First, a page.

Thursday, February 25, 2016

Ice cream for breakfast

Of course I would never eat ice cream for breakfast (except that I totally did when I was young and in my first solo apartment and had enough money left over from student loan payments to spring for the really good stuff.)  Sometimes pretty knitting just needs a super enticing, completely irrelevant title.

Maybe the pretty in this knitting is most visible to me.  Some of the stitches look a bit wonky.

I took this picture on the GO train coming back from a brunch with two university friends - a third couldn't make it because she woke up with laryngitis.  I could have told her she didn't need to worry about talking, that I could do the talking for all of us because the crazier my life gets the most I need to process it all, but I decided not to press her.  If you're sick enough to lose your voice you probably just need to get under a blanket with a big glass of water within reach and stay there.

Yesterday and today have been 'winter weather' days here in Toronto, alternating abruptly between rain and snow and leaving huge swathes of slush on all the sidewalks for the enjoyment of everybody who has to go out in spite of the allure of just staying home. A friend told me he got so drenched outside he had to put all his clothes on the radiator to dry them off before the next time he had to leave home and I thought: what will I do when we move back to the house and have no more radiators to dry our hats and mittens on?

At the condo, things dry very quickly in the air, mainly because the air is so incredibly dry to start with.

At the new house, the heat will be coming up from the wet-clothing-sensitive wood floors, and the air will be moist and comfortable, and so I guess I will have to have backups for everything while the first set of woollies move slowly from soggy to wearable.

Inefficient traditional heating systems: they sure do have their perks, don't they?

I've been thinking about cooling lately too.  Cooling as in, should I buy a chest freezer to keep in the mechanical room.  There are so many advantages to those, mainly in terms of all the space you have to treat knits and yarns for moth exposure.  And as a sideline, there's food storage.  I don't know though, when the power goes off, do you really want an entire chest freezer's worth of food to eat through before it goes bad?  Maybe it's worth it if you are baking lots of cookies and squares and freezing them for future breakfasts drop-in guests who might like a little something with their tea.  You can put those in a tin and eat them for days without their going bad.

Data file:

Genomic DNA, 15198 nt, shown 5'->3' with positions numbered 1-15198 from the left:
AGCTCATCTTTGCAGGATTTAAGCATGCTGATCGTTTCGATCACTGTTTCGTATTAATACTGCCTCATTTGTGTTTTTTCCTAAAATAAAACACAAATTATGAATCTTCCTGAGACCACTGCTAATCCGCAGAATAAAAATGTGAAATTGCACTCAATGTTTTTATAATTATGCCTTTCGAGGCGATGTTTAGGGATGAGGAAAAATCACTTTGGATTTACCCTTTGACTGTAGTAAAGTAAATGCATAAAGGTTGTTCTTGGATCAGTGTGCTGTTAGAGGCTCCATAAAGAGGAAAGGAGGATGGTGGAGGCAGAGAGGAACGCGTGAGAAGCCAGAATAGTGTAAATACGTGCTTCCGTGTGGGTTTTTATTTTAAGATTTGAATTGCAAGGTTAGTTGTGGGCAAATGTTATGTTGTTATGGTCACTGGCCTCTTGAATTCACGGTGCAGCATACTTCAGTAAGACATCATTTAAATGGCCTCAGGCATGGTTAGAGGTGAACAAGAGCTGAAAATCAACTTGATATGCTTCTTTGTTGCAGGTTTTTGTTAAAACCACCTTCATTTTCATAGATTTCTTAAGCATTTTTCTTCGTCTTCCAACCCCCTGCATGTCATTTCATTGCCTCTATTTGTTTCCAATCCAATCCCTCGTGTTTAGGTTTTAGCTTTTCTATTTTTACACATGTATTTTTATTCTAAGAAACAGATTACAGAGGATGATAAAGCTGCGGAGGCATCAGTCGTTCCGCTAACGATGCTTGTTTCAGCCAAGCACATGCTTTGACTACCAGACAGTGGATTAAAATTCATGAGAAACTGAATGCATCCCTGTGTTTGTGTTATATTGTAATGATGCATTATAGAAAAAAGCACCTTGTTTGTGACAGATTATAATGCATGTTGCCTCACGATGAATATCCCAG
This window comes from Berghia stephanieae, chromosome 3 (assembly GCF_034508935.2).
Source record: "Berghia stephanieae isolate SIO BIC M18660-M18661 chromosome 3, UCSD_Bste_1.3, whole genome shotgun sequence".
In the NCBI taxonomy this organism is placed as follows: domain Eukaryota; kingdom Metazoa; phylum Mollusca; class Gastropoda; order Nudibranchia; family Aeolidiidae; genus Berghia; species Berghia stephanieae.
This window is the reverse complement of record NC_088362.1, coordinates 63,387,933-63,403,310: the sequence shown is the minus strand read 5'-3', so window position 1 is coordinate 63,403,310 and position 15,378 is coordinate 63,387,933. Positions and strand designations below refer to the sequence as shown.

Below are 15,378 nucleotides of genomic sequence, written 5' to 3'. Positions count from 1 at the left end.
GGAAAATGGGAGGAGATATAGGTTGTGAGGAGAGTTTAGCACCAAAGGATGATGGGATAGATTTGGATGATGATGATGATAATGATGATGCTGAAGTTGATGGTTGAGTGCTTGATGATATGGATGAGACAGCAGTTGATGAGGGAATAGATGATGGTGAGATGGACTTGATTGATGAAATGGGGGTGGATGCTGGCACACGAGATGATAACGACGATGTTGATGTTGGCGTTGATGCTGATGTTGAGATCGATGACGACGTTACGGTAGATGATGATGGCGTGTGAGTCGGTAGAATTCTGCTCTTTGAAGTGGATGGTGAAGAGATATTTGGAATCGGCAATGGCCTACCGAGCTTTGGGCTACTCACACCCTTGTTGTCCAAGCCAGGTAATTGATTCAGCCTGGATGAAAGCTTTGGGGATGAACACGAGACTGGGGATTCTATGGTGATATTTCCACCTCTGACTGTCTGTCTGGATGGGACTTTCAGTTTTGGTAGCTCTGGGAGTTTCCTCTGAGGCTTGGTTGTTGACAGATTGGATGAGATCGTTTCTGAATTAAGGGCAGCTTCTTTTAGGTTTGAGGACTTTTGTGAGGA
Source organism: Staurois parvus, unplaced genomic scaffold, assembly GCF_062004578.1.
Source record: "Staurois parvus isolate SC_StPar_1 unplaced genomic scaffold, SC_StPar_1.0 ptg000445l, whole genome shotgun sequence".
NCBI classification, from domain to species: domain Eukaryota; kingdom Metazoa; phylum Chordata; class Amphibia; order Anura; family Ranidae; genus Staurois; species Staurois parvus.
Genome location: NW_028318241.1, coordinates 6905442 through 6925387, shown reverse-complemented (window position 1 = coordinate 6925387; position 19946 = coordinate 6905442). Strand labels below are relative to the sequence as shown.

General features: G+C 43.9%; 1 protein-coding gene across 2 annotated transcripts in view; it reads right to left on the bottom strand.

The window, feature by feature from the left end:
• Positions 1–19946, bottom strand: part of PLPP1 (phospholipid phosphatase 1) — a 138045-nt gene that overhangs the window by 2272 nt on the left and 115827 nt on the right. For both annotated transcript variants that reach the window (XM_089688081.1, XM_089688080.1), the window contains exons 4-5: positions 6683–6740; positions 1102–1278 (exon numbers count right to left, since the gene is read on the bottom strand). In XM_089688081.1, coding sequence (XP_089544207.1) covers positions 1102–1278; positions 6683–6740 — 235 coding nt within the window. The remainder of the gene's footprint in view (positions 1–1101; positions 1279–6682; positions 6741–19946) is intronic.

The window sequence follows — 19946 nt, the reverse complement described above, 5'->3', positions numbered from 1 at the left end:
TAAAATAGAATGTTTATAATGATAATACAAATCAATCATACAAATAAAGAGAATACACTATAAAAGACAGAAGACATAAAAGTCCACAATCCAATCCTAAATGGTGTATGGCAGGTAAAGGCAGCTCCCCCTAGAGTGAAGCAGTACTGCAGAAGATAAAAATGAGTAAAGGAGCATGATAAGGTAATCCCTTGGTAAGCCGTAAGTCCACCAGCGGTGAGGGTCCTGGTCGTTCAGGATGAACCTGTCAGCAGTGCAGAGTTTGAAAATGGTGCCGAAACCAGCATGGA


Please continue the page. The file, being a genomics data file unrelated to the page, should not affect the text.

Or you could stock up on ice cream.  Ice cream is a great thing to store in a chest freezer, as long as you don't eat it for breakfast.  I would never do that, obviously, now that I can pass for a mature adult.  Even at that brunch, nobody was going to catch me ordering waffles with whipped cream.  Nope, I stuck with French toast and maple syrup and bacon.  Not at all unhealthy.

Here's the thing about impulsive treats: sometimes, you really need them.  Like knitting under the table in a meeting, or having a movie break in the middle of the day, or working on a completely irresponsible knitting project in the middle of one that is much more urgent and important, or eating ice cream any old time. I am so ready for an impulsive treat right now! 

But not ice cream.  Right now, I am eating so much ice cream, there is nothing impulsive about it whatsoever. 

If you had ice cream for breakfast, what flavour would you choose?

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